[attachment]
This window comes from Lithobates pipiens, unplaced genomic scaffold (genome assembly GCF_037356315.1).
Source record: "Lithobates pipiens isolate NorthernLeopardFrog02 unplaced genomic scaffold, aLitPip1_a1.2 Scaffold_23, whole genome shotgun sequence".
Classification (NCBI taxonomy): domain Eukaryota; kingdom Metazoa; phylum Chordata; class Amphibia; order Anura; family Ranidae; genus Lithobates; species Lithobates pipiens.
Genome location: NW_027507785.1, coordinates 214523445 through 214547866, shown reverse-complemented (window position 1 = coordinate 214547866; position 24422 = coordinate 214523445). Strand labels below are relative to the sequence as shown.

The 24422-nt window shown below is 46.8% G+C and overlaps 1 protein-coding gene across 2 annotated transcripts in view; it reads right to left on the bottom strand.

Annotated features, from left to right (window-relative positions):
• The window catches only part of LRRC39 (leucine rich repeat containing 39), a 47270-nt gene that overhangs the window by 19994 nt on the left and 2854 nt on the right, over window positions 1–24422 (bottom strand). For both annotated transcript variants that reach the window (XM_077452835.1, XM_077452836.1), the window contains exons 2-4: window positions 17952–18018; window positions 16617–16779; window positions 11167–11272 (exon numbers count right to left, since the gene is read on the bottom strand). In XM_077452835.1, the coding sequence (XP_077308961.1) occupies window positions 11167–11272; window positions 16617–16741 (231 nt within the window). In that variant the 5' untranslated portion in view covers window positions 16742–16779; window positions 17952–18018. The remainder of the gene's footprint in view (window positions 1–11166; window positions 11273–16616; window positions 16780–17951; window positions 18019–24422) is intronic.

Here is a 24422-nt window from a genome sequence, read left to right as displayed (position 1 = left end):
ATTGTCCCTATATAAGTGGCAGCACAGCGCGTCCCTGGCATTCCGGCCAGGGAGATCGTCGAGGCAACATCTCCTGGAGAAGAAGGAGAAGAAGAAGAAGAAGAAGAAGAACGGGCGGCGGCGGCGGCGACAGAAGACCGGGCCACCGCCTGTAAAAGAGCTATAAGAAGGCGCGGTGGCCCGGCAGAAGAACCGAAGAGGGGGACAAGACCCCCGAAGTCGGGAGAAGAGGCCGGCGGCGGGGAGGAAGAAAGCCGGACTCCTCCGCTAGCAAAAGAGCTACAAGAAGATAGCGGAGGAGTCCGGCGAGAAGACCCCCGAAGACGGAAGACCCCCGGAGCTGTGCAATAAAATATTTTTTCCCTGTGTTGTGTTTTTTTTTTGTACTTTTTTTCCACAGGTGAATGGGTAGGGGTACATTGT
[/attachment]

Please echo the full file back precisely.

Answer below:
This window comes from Lithobates pipiens, unplaced genomic scaffold (genome assembly GCF_037356315.1).
Source record: "Lithobates pipiens isolate NorthernLeopardFrog02 unplaced genomic scaffold, aLitPip1_a1.2 Scaffold_23, whole genome shotgun sequence".
Classification (NCBI taxonomy): domain Eukaryota; kingdom Metazoa; phylum Chordata; class Amphibia; order Anura; family Ranidae; genus Lithobates; species Lithobates pipiens.
Genome location: NW_027507785.1, coordinates 214523445 through 214547866, shown reverse-complemented (window position 1 = coordinate 214547866; position 24422 = coordinate 214523445). Strand labels below are relative to the sequence as shown.

The 24422-nt window shown below is 46.8% G+C and overlaps 1 protein-coding gene across 2 annotated transcripts in view; it reads right to left on the bottom strand.

Annotated features, from left to right (window-relative positions):
• The window catches only part of LRRC39 (leucine rich repeat containing 39), a 47270-nt gene that overhangs the window by 19994 nt on the left and 2854 nt on the right, over window positions 1–24422 (bottom strand). For both annotated transcript variants that reach the window (XM_077452835.1, XM_077452836.1), the window contains exons 2-4: window positions 17952–18018; window positions 16617–16779; window positions 11167–11272 (exon numbers count right to left, since the gene is read on the bottom strand). In XM_077452835.1, the coding sequence (XP_077308961.1) occupies window positions 11167–11272; window positions 16617–16741 (231 nt within the window). In that variant the 5' untranslated portion in view covers window positions 16742–16779; window positions 17952–18018. The remainder of the gene's footprint in view (window positions 1–11166; window positions 11273–16616; window positions 16780–17951; window positions 18019–24422) is intronic.

Here is a 24422-nt window from a genome sequence, read left to right as displayed (position 1 = left end):
ATTGTCCCTATATAAGTGGCAGCACAGCGCGTCCCTGGCATTCCGGCCAGGGAGATCGTCGAGGCAACATCTCCTGGAGAAGAAGGAGAAGAAGAAGAAGAAGAAGAAGAACGGGCGGCGGCGGCGGCGACAGAAGACCGGGCCACCGCCTGTAAAAGAGCTATAAGAAGGCGCGGTGGCCCGGCAGAAGAACCGAAGAGGGGGACAAGACCCCCGAAGTCGGGAGAAGAGGCCGGCGGCGGGGAGGAAGAAAGCCGGACTCCTCCGCTAGCAAAAGAGCTACAAGAAGATAGCGGAGGAGTCCGGCGAGAAGACCCCCGAAGACGGAAGACCCCCGGAGCTGTGCAATAAAATATTTTTTCCCTGTGTTGTGTTTTTTTTTTGTACTTTTTTTCCACAGGTGAATGGGTAGGGGTACATTGT